AAEM Clinical Practice| Volume 54, ISSUE 5, P723-730, May 2018

Intravenous Recombinant Tissue Plasminogen Activator and Ischemic Stroke: Focused Update of 2010 Clinical Practice Advisory From the American Academy of Emergency Medicine



      Stroke treatment is a continuum that begins with the rapid identification of symptoms and treatment with transition to successful rehabilitation. Therapies for acute ischemic stroke (AIS) may vary based on anatomic location, interval from symptom onset, and coexisting health conditions. Successful therapy requires a seamless systematic approach with coordination from prehospital environment through acute management at medical facilities to disposition and long-term care of the patient. The emergency physician must balance the benefits and risks of alteplase recombinant tissue plasminogen activator (rtPA) for AIS management.


      We review the recent medical literature on the topic of AIS and assess intravenous rtPA for the following questions: 1) is there any applicable, new, high-quality evidence that the benefits of intravenous rtPA are justified in light of the harms associated with it, and 2) if so, does the evidence clarify which patients, if any, are most likely to benefit from the treatment.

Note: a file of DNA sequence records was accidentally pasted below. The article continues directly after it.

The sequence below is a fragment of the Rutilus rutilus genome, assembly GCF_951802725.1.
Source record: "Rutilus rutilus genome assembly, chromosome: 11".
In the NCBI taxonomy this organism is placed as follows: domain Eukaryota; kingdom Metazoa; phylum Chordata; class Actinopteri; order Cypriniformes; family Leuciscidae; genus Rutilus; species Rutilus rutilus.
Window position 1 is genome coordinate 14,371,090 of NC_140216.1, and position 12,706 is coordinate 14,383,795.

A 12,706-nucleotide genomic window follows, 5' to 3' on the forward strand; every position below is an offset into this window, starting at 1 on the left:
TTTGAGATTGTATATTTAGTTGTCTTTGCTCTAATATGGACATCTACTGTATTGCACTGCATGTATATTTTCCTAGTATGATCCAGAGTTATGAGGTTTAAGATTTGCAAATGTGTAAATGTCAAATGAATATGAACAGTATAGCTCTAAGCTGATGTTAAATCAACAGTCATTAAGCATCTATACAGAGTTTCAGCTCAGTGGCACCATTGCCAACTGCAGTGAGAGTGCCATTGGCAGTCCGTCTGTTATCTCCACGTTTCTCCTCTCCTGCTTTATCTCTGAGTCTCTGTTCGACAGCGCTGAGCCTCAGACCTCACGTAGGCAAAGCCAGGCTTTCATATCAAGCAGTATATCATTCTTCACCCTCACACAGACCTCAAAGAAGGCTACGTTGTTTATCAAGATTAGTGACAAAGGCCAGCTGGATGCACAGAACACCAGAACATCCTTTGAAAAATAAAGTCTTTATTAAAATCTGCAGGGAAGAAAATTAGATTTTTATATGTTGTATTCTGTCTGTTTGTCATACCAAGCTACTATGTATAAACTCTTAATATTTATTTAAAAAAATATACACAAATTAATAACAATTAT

A MEDLINE literature search from January 2010 to October 2016 and limited to human studies written in English for articles with keywords of cerebrovascular accident and (thromboly* OR alteplase). Guideline statements and nonsystematic reviews were excluded. Studies targeting differences between specific populations (males vs. females) were excluded. Studies identified then underwent a structured review from which results could be evaluated.


      Three hundred twenty-two papers on thrombolytic use were screened and nine appropriate articles were rigorously reviewed and recommendations given.


      No new studies published between 2010 and 2016 meaningfully reduced uncertainty regarding our understanding of the benefits and harms of intravenous rtPA for AIS. Discussions regarding benefit and harm should occur for patients, and risk prediction scores may facilitate the conversation.


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